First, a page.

False promises of help that will make you a stock market pro

CAUTIOUS: Be wary when buying products touted as money makers - check the contract thoroughly. Pic. Jeremy Glyn. © Sunday Times.
CAUTIOUS: Be wary when buying products touted as money makers - check the contract thoroughly. Pic. Jeremy Glyn. © Sunday Times.

There is a company that encourages consumers to buy software packages that allow them to use their computer to help them understand how to trade in securities and on stock exchanges.

There is a company that encourages consumers to buy software packages that allow them to use their computer to help them understand how to trade in securities and on stock exchanges.

But the company does not deliver the software or train its customers after receiving their money.

Kgwadi Thobane and Mehlo Nkutha said they paid R10000 each for software from Stock Market College (SMC), aka Quick Charts, but have not received it.

SMC's Hardus van Pletsen told them his company was mandated by the Johannesburg Stock Exchange (JSE), the Department of Finance, and the Department of Trade and Indus to try to teach black people about the operations of the JSE.

But Thobane and Nkutha had have not been trained as they had been promised and when they tried to cancel their contracts they were referred to a five-day cooling-off period.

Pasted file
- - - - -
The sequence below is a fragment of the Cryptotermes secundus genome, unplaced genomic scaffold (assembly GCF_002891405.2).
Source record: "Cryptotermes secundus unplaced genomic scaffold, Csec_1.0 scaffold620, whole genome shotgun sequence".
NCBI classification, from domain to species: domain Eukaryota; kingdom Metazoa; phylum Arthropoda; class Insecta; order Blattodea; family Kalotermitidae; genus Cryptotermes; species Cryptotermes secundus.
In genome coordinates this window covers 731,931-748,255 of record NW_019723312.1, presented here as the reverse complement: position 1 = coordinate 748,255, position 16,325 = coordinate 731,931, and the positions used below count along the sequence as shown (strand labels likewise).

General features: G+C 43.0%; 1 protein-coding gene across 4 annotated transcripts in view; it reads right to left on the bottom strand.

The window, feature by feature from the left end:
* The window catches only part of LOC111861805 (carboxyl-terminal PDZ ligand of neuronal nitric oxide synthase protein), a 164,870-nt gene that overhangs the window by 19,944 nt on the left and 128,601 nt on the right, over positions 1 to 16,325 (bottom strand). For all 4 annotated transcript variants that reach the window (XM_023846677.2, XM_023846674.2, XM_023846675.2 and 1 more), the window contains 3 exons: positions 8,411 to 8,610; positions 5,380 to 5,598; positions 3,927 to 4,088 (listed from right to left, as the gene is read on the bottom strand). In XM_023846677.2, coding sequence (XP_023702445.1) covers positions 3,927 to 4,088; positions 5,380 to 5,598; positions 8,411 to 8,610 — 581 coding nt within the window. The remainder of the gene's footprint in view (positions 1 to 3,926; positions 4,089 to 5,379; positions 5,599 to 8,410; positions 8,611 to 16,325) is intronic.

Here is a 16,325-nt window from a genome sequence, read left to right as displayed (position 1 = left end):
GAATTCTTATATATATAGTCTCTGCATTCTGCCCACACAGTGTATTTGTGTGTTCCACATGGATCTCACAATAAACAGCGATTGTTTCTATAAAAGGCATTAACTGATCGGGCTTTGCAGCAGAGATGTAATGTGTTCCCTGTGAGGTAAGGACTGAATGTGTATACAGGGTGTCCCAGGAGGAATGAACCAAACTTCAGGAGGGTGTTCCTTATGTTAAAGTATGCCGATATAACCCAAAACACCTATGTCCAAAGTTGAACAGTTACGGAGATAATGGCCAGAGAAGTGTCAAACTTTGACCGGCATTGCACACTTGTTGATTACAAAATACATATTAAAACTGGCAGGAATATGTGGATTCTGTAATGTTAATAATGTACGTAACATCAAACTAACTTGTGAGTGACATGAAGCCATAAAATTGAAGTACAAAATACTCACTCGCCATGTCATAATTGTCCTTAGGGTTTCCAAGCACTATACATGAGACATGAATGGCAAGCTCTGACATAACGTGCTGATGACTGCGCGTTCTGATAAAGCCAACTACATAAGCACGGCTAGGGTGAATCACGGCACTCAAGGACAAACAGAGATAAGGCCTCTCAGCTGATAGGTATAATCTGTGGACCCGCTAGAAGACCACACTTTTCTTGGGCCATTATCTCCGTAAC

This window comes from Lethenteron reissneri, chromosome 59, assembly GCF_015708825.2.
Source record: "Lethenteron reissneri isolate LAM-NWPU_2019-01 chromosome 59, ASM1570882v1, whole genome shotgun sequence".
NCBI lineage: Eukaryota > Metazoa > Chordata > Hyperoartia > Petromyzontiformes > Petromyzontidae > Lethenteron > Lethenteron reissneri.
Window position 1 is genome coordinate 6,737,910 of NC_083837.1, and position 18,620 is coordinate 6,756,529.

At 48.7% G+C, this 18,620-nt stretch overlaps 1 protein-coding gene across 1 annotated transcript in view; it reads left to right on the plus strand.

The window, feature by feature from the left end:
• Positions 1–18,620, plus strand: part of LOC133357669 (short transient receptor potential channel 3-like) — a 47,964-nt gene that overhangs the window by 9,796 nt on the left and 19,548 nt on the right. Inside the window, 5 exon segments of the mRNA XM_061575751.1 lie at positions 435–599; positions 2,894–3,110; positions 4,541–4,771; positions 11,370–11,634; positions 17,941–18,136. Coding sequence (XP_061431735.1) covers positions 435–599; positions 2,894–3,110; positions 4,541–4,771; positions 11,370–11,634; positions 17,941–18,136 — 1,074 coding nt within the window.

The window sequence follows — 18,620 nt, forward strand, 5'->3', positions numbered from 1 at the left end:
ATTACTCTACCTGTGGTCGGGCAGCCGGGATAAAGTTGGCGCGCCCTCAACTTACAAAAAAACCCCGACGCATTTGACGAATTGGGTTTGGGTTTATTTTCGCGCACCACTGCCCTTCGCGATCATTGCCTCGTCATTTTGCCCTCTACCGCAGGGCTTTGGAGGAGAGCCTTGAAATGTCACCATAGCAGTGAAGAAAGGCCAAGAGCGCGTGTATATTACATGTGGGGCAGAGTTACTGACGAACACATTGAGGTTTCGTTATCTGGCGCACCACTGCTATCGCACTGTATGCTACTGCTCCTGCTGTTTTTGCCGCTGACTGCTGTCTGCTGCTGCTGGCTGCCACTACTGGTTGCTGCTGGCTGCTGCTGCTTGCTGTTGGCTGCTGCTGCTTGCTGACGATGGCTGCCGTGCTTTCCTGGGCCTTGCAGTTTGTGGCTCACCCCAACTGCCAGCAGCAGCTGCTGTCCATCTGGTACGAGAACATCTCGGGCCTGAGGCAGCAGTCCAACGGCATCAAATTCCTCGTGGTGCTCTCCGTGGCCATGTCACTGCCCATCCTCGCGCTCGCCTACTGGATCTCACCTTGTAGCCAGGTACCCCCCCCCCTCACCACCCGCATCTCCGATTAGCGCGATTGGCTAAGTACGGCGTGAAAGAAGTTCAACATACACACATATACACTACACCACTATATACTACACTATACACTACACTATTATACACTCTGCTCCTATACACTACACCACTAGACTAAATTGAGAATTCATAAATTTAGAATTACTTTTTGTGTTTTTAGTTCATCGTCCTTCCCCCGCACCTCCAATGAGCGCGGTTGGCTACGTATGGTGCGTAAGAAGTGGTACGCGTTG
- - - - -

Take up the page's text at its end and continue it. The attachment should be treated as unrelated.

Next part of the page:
Nkutha said: "The trick is that the last day of the cooling- off period coincides with the first day of the training and I would not think of cancelling when I was looking forward to being trained."

Thobane decided to cancel his contract after the cooling-off period lapsed, but was assured that he would receive his goods.

"This promise was never fulfilled," he said.

He has received a letter of demand from attorneys Etsebeth, Erasmus and Associates.

They are demanding a further R8054 from Thobane for a product he has not received.

SMC's Zelda van Pletsen said she was not aware that Thobane and Nkutha had not received training and had attempted to cancel their contracts.

"Your fax is the first I have received indicating this."

She said SMC had changed its training system because its customers were not being trained satisfactorily.

"Nkutha and Thobane seem to have fallen prey to that system," she said.

But Consumer Line has correspondence that shows that the company was aware of their plight.

Thobane was threatened with "blacklisting" by SMC because he wanted out.

"Please take note that I will list you on ITC with immediate effect and hand you over for legal collection.

"I would not want to waste my time with you ... " read an e-mail Hardus van Pletsen sent to Thobane in October.

Van Pletsen is adamant the contracts cannot be cancelled.

"He [Thobane] will receive an updated disc and training.

"We will also credit a stockbroking account for him to the value of R1000 once the paperwork is completed."

l If you receive an offer of speculative software and are in doubt about it, contact Consumer Helpline at 0861-843-384 or fax 012-394-2436.

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